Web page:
‘Missing Middle’ offers new approach to downsizers housing

LONDON: Poor design options are keeping boomers in their existing homes and until better options are available, nothing will move them.

Whilst they are open to moving there is no incentive to move.

Nearly 60% of surplus bedrooms are in households inhabited by the over-65s, according to a report by the Centre for the Study of Financial Innovation, which concluded that under-occupation of homes caused by an ageing population had created a ‘dysfunctional housing market’.

Too Little, Too Late? Housing for an ageing population, authored by Les Mayhew, professor of statistics at Cass Business School, found under-occupation was concentrated among the older population where people tend to live in couples or alone.

Professor Mayhew said if the situation does not improve, the overall bedroom surplus – where there is more than one bedroom per person – is projected to exceed 20 million in 2040, with nearly 13 million people above the age of 65 living in unsuitable households.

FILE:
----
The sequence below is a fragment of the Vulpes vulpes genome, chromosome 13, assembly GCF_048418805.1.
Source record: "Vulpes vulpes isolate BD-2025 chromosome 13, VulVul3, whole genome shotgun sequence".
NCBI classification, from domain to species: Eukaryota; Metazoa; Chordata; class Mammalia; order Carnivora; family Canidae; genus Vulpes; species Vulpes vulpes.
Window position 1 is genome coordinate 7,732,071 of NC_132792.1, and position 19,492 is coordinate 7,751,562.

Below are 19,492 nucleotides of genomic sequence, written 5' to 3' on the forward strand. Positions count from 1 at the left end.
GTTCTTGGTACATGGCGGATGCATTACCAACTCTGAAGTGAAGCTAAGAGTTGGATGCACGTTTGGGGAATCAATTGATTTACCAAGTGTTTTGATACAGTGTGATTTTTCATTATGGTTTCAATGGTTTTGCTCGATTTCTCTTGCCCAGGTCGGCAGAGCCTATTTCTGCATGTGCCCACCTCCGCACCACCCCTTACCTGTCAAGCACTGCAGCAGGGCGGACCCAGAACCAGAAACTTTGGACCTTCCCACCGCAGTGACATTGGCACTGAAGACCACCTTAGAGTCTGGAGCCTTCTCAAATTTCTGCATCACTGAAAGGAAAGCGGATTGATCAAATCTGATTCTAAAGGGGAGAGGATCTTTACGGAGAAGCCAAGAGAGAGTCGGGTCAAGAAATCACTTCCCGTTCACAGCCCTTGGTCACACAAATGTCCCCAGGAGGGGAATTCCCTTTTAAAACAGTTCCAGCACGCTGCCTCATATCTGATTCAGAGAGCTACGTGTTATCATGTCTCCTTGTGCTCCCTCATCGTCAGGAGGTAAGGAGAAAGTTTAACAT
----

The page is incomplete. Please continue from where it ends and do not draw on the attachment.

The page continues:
The report said while the retirement community industry grew rapidly in the 1980s, many of the older developments were now in need of refurbishment.

It said ‘far too few homes’ were being built that cater for older people. ‘Retirement housing has only accounted for about 125,000, or 2%, of all new homes built since 2000, but each year around 700,000 people turn 65 years of age,’ the report said.

Doing nothing about housing for older people, according to Professor Mayhew, would increase logistical problems of delivering health and social care to ‘scattered elderly populations living in unsuitable accommodation’.

The 52-page document said: ‘If more people lived in retirement communities, there would be a boost to health and wellbeing, as well as savings in the cost of health and social care.’

It made several recommendations, including a joined-up approach between government departments dealing with housing and health for older people; a requirement of local authorities to have a plan for retirement housing; the NHS should acknowledge benefits of retirement communities to older people; priorities should cater for affordable housing; and retirement communities should aim to be carbon neutral and use renewable energy.

Professor Mayhew said: ‘The demand is out there as baby boomers seek to redeploy housing equity into smaller, more convenient homes with independent living and easy access to services. This would also reduce pressure on local authority spending through transfer to care homes and allow more efficient delivery of social care to individuals.’